Despite the ever-increasing importance of neutrophils as immune cells and also as cells which participate in many physiological and pathological processes (12), the studies which explored the effect of HAECs on neutrophils are infrequent (8-10). In the present study, therefore, the modulation of two important neutrophil functions, namely respiratory burst and phagocytosis, by HAECs have been addressed in vitro. As past studies have shown that the effect of HAECs are time and dose-dependent (17-19), here we examined the effect of different number of HAECs on the neutrophil functions at different times; after 24 and 48 hours of coculturing.

Our results demonstrate a strong inhibition of HAECs on the oxidative burst of isolated blood granulocytes. Unlike to the respiratory burst, HAECs potentiated the phagocytic ability of neutrophils dramatically. We could not find any other research focusing on these neutrophil activities in the presence of HAECs. But these findings are in agreement with the previous results implying the increasing of phagocytic activity and or decreasing the production of ROS by both activated and resting PMNs upon contact with various types of human mesenchymal stem cells (H-MSCs) or their conditioned media (20-23). HAECs are common in many immunoregulatory properties with H-MSCs (6, 17) and it is not unexpected that they affect neutrophils in a similar way to H-MSCs.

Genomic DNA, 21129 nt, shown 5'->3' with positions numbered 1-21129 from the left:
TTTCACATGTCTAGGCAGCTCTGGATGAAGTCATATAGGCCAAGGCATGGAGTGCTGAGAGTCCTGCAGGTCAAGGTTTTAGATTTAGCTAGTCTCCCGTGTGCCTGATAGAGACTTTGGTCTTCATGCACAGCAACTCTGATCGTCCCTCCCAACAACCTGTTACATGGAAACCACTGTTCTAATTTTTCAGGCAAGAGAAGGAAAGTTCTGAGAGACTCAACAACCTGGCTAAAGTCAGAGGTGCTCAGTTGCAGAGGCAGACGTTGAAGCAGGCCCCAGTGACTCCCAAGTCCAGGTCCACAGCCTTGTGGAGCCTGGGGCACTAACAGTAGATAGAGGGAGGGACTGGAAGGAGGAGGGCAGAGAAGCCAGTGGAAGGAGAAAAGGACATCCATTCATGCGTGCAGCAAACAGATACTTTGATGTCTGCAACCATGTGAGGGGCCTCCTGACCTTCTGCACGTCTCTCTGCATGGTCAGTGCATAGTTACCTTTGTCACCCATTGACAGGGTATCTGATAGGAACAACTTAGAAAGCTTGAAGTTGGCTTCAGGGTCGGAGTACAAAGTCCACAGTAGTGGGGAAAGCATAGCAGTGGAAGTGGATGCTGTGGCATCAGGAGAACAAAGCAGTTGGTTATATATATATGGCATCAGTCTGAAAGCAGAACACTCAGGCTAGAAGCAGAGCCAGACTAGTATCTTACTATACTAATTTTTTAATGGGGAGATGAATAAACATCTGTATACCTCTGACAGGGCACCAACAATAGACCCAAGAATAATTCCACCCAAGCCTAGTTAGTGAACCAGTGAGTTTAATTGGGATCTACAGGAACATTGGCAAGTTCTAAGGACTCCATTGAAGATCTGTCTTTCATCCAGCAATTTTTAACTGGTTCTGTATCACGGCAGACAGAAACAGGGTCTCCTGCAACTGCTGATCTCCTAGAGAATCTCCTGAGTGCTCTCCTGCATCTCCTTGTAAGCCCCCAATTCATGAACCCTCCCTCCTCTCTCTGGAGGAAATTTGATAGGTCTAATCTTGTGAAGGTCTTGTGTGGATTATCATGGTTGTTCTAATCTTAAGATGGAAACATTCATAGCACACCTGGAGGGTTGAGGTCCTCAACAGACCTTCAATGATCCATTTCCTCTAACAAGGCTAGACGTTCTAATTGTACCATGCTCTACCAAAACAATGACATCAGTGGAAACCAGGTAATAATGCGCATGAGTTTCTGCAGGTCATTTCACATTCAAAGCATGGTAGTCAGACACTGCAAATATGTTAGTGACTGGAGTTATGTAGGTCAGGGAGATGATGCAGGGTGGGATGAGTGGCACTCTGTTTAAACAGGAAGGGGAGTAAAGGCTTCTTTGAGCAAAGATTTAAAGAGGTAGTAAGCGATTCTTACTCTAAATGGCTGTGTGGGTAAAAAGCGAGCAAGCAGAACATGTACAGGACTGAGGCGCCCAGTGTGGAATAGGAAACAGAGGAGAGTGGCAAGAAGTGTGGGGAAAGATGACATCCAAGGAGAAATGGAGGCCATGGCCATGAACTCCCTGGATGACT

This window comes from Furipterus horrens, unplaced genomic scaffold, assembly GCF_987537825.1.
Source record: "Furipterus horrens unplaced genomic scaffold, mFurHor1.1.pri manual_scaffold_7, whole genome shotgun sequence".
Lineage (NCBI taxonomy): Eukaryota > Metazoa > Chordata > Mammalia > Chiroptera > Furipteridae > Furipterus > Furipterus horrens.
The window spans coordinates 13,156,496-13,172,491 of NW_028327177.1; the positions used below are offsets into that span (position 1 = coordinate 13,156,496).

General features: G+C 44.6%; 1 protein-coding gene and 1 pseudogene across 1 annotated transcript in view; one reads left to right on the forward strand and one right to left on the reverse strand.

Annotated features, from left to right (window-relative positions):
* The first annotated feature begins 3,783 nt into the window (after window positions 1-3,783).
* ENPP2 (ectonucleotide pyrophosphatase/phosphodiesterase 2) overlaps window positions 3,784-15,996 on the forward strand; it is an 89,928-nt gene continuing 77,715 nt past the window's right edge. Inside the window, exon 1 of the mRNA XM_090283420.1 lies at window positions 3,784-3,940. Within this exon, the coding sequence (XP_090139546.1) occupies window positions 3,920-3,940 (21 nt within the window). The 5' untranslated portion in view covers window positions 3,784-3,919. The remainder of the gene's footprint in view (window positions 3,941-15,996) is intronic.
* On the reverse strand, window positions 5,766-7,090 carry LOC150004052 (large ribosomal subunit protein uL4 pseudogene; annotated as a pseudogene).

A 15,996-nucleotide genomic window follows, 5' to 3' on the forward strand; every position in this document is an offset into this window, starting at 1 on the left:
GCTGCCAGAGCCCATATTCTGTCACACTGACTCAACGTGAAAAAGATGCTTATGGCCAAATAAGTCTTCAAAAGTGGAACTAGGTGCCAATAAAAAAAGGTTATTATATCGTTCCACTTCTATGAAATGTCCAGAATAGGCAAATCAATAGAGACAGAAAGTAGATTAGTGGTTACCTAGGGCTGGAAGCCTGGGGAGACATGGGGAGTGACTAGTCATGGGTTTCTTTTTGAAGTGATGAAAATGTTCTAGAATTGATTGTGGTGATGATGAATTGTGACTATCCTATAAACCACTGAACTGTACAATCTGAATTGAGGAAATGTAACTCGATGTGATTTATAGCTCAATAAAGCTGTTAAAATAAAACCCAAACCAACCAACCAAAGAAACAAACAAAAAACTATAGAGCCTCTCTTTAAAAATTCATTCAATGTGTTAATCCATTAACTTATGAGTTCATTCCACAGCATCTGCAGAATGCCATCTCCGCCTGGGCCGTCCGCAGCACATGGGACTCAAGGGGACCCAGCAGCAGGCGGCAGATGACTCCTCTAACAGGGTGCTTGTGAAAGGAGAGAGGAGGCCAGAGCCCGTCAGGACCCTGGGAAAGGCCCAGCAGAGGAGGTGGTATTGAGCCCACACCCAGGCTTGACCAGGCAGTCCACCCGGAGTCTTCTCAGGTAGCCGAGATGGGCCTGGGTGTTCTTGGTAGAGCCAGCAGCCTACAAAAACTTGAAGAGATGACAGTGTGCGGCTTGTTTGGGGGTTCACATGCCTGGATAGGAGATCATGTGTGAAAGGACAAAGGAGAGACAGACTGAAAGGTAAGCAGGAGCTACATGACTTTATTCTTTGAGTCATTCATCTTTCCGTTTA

We also found the inhibition of oxidative burst as well as the enhancement of phagocytosis are time dependent as the inhibition was impaired after prolongation of coculture time from 24 h to 48 h, but by extension of period of contact to HAECs, neutrophil phagocytosis further augmented meaningfully. No human study compared the respiratory burst and phagocytic activity of neutrophils in the presence of stem cells during the time. Indeed, one of the limitations of the current work is that the changes in the two functions of human neutrophils upon contact with HAECs and other stem cells, particularly H-MSCs, under similar conditions were not compared and its providing data were cofounded to HAECs only. However, analogous to our report, in studies on rats, the increased levels of oxidative burst and or the decreased levels of phagocytic ability of neutrophils were observed after 48 h of coculturing with MSCs, compared to 24 h cocultures (24, 25).

The dose-dependency of the immunoregulatory capacity of HAECs on different immune cells have been highlighted before (17-19); it seems that HAECs exert their effect on phagocytosis and oxidative burst of neutrophils in a dose-dependent manner too. But none of neutrophil functions evaluated here replicate exactly the results of past researches in which usually progressive dilution of HAECs numbers are accompanied with less pronounced inhibition on leukocytes (17-19). As it is seen (in the Results section), when HAEC:neutrophil ratio was highest (1:1), the level of respiratory burst did not differ significantly. Instead, the highest inhibition was at the ratio of 1:2 and by decreasing the ratio the inhibition decreased too but not significantly. In the case of phagocytosis, of note, by decreasing the ratio of HAECs:neutrophils, the phagocytic activity increased, as we observed the lowest and highest level of phagocytosis, respectively at the highest and lowest ratio of HAECs to neutrophils. These incompatible findings may be due to the fact that HAECs differentially regulate different populations of immune cells as it has been presented recently (26, 27).